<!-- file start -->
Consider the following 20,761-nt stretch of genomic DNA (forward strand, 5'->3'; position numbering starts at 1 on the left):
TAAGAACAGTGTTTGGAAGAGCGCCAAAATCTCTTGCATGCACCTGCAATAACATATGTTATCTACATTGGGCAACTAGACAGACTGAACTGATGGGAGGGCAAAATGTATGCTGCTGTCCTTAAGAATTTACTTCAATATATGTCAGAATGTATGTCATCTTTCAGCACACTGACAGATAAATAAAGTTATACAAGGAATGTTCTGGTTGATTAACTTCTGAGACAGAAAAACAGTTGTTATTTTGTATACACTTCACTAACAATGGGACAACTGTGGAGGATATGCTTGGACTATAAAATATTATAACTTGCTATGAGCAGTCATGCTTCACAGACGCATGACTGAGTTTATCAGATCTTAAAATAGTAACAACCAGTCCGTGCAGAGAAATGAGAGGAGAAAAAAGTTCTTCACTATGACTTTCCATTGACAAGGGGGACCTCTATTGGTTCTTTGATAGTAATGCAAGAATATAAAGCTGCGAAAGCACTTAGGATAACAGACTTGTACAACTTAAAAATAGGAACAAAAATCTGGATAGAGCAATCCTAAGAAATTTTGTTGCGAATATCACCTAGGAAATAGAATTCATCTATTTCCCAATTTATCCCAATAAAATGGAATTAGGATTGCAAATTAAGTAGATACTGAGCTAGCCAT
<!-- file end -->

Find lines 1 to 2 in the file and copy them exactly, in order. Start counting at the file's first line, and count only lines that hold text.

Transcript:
Consider the following 20,761-nt stretch of genomic DNA (forward strand, 5'->3'; position numbering starts at 1 on the left):
TAAGAACAGTGTTTGGAAGAGCGCCAAAATCTCTTGCATGCACCTGCAATAACATATGTTATCTACATTGGGCAACTAGACAGACTGAACTGATGGGAGGGCAAAATGTATGCTGCTGTCCTTAAGAATTTACTTCAATATATGTCAGAATGTATGTCATCTTTCAGCACACTGACAGATAAATAAAGTTATACAAGGAATGTTCTGGTTGATTAACTTCTGAGACAGAAAAACAGTTGTTATTTTGTATACACTTCACTAACAATGGGACAACTGTGGAGGATATGCTTGGACTATAAAATATTATAACTTGCTATGAGCAGTCATGCTTCACAGACGCATGACTGAGTTTATCAGATCTTAAAATAGTAACAACCAGTCCGTGCAGAGAAATGAGAGGAGAAAAAAGTTCTTCACTATGACTTTCCATTGACAAGGGGGACCTCTATTGGTTCTTTGATAGTAATGCAAGAATATAAAGCTGCGAAAGCACTTAGGATAACAGACTTGTACAACTTAAAAATAGGAACAAAAATCTGGATAGAGCAATCCTAAGAAATTTTGTTGCGAATATCACCTAGGAAATAGAATTCATCTATTTCCCAATTTATCCCAATAAAATGGAATTAGGATTGCAAATTAAGTAGATACTGAGCTAGCCAT